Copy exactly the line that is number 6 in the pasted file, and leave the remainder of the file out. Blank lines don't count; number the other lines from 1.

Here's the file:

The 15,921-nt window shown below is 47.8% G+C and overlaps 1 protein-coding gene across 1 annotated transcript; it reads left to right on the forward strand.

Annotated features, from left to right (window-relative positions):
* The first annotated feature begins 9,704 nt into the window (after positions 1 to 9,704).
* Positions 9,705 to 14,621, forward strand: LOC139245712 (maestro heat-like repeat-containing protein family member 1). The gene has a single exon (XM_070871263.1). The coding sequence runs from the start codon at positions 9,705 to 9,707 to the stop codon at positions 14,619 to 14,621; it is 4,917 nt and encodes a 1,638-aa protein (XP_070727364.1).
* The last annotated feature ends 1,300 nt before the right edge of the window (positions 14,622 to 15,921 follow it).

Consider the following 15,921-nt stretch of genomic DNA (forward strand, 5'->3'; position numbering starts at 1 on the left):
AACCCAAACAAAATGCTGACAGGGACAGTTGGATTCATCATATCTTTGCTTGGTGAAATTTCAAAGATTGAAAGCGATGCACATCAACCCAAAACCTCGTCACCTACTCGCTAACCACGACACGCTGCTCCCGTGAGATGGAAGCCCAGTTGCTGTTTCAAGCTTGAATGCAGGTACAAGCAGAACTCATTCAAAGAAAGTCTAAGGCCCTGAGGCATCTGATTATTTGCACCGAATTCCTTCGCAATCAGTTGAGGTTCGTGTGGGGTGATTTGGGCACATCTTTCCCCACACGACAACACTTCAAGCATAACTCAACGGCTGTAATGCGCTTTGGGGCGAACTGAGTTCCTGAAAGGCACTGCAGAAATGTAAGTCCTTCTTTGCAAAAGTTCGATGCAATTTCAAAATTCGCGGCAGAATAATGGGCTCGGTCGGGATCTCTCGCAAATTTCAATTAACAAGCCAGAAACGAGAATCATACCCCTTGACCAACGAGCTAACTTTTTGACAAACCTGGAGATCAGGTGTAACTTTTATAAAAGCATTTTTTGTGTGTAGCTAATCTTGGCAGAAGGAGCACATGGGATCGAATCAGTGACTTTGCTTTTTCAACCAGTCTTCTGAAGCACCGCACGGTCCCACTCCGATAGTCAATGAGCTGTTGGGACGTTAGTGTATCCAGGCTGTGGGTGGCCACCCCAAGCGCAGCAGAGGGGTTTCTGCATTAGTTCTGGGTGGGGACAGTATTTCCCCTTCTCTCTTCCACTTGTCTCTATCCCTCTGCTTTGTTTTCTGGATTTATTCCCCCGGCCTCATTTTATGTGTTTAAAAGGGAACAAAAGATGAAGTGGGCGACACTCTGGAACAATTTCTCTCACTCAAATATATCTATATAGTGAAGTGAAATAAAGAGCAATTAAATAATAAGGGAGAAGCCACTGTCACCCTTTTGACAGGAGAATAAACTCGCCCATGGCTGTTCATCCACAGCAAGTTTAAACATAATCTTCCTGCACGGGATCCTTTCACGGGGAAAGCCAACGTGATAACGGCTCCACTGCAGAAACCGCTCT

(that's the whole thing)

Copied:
Consider the following 15,921-nt stretch of genomic DNA (forward strand, 5'->3'; position numbering starts at 1 on the left):